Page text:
Though best known from North America, the fossil record of leptictids is Holarctic and ranges from the Early Cretaceous to the Early Oligocene; the oldest North American record comes from the latest Cretaceous (Simpson 1927; Lillegraven 1976; McKenna and Bell 1997). In the North American Paleogene, virtually all described specimens belong to one subfamily, Leptictinae (McKenna and Bell 1997). In the Paleocene, leptictid diversity is represented by up to five genera, and through the remaining Paleogene, it has been thought that diversity gradually decreased to one genus, Leptictis, by the earliest Oligocene (Orellan North American Land Mammal “Age”; McKenna and Bell 1997). Leptictis was somewhat common in the Orellan, but appears to have been rare in the next mammal age (Whitneyan NALMA), being known from a few late Early Oligocene sites in the upper White River Group of South Dakota and one in Saskatchewan, Canada (Gunnell et al. 2008). Presumably leptictids went extinct in North America during the Whitneyan, but their record in lower latitudes is poorly know. This report of a new leptictid and a recent report of a new genus (Blacktops) with two new species (Meehan and Martin 2010) are part of a series of papers on a latest Eocene-earliest Oligocene (Chadronian and Orellan NALMAs, approximately 31–36 million years ago) radiation from the White River Group in the northern Great Plains of North America.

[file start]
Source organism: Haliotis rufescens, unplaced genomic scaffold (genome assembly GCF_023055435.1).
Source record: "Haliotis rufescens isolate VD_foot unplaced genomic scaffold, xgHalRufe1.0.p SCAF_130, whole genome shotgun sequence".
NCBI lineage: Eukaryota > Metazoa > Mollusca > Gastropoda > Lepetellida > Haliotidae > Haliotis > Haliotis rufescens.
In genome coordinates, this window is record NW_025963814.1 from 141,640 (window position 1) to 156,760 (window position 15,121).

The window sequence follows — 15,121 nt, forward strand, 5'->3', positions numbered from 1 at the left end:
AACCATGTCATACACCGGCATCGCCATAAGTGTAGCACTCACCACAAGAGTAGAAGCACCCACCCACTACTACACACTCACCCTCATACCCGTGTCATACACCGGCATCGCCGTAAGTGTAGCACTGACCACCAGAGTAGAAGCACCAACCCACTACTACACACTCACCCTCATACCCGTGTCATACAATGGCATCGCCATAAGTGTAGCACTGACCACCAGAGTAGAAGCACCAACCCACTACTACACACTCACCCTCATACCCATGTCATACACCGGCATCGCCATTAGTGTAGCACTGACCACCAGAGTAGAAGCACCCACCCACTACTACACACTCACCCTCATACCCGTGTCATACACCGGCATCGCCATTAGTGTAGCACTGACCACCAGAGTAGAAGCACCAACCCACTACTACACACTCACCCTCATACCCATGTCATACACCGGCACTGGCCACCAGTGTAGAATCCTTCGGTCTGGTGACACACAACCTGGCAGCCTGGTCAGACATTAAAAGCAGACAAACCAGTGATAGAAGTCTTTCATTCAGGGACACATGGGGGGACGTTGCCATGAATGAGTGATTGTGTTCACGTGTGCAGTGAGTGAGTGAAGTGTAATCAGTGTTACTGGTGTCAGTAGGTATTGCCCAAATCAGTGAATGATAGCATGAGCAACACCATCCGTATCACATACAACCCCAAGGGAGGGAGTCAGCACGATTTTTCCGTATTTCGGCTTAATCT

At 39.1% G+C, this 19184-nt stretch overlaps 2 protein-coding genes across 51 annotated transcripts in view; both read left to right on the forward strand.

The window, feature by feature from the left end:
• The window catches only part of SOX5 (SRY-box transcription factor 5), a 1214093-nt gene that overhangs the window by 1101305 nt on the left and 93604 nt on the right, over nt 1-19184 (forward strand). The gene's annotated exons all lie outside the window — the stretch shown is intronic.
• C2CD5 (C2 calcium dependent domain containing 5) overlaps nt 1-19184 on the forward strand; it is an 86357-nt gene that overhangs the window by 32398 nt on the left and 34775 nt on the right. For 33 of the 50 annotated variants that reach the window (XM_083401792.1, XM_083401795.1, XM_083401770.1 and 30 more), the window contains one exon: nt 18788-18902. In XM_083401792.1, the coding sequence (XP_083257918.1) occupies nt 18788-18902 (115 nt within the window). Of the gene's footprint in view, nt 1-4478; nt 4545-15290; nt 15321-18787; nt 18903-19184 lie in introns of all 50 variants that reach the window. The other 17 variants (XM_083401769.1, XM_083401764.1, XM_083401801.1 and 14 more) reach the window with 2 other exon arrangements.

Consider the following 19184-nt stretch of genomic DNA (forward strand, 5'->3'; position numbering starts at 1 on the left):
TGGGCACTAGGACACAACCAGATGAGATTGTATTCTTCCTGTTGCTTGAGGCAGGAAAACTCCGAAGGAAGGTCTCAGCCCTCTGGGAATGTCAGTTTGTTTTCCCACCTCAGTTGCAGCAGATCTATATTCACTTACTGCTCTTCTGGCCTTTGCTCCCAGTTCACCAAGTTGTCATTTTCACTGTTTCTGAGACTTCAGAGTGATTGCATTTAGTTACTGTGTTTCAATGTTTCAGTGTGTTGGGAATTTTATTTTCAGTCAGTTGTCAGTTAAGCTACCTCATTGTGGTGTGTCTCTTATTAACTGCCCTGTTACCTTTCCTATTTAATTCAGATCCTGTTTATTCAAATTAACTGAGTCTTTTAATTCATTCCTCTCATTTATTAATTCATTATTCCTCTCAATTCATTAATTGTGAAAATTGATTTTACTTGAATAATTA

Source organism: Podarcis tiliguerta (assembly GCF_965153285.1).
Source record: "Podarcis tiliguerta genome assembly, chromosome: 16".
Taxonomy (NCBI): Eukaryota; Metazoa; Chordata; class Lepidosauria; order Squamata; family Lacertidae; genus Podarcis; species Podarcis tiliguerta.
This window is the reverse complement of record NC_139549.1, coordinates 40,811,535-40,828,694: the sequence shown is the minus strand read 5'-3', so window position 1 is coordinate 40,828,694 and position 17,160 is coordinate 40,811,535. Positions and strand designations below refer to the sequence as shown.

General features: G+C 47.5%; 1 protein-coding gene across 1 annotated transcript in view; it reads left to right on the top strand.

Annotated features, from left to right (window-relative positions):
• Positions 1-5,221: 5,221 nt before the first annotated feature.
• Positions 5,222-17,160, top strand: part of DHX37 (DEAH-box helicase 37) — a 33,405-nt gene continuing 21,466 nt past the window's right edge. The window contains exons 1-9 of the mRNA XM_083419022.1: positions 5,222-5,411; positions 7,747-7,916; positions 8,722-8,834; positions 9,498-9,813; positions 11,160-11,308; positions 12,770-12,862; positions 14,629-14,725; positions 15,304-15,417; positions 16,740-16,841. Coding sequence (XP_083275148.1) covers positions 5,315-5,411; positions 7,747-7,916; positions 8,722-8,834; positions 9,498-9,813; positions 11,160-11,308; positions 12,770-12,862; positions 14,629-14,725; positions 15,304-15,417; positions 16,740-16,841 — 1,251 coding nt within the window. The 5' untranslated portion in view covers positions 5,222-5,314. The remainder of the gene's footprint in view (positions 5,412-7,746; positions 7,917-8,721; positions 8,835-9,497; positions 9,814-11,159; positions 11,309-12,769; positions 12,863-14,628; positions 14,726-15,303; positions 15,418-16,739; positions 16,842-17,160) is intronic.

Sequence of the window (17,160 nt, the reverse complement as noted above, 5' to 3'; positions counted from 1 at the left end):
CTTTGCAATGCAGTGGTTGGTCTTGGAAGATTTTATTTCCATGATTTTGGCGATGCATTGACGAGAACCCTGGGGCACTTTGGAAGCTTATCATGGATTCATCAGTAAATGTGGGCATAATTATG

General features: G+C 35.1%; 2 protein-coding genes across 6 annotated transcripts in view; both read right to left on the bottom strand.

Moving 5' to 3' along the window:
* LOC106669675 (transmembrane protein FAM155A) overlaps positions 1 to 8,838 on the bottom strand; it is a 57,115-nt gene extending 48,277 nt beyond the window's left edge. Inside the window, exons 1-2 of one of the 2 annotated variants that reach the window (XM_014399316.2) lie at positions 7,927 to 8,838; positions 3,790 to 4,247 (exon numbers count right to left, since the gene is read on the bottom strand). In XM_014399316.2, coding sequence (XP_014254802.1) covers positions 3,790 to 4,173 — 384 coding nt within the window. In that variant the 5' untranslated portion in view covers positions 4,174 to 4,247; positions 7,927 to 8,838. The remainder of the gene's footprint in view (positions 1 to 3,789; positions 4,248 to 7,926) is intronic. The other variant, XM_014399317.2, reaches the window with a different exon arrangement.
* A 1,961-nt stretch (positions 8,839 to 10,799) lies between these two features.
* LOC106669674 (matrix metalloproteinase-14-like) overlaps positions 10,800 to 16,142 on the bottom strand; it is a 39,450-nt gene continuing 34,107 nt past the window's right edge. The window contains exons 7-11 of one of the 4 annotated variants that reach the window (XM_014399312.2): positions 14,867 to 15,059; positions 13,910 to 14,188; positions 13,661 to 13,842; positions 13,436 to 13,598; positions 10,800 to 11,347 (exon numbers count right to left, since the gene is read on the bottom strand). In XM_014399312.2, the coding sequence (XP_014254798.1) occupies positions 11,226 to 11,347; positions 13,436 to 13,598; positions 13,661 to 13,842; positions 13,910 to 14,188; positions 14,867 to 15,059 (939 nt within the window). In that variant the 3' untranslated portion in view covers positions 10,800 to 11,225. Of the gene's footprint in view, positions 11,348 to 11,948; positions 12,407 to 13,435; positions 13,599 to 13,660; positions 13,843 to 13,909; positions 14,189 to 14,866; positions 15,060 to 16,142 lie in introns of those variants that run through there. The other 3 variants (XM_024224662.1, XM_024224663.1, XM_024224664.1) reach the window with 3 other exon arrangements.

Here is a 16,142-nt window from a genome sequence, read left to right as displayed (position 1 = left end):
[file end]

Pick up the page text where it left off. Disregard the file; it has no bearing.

Institutional abbreviations.—AMNH, American Museum of Natural History, New York, New York, USA; ANSP, Academy of Natural Sciences Paleontology, Philadelphia, Pennsylvania, USA; F:AM, Frick Collection, American Museum of Natural History, New York, USA; KUVP, Kansas University Vertebrate Paleontology, Lawrence, USA; UNSM, Division of Vertebrate Paleontology, University of Nebraska State Museum, Lincoln, USA; TMM, Texas Memorial Museum, University of Texas, Austin, USA.
Other abbreviations.—NALMA, North American Land Mammal “Age”.
Material and methods
Measurements were taken with Mitutoyo (Aurora, Illinois, USA) dial calipers to the nearest tenth or hundredth of a millimeter. Tooth length and width measurements are maximal. Some photographed specimen views were lightly whitened with a coating of latent fingerprint powder, which is principally titanium dioxide, lycopodium powder, and zinc stearate. Traditional premolar nomenclature of P1–P4 is used, as opposed to P1–2, P4–5 (McKenna 1975; Novacek 1986).
Superorder Insectivora Illiger, 1811
Order Leptictida McKenna, 1975
Family Leptictidae Gill, 1872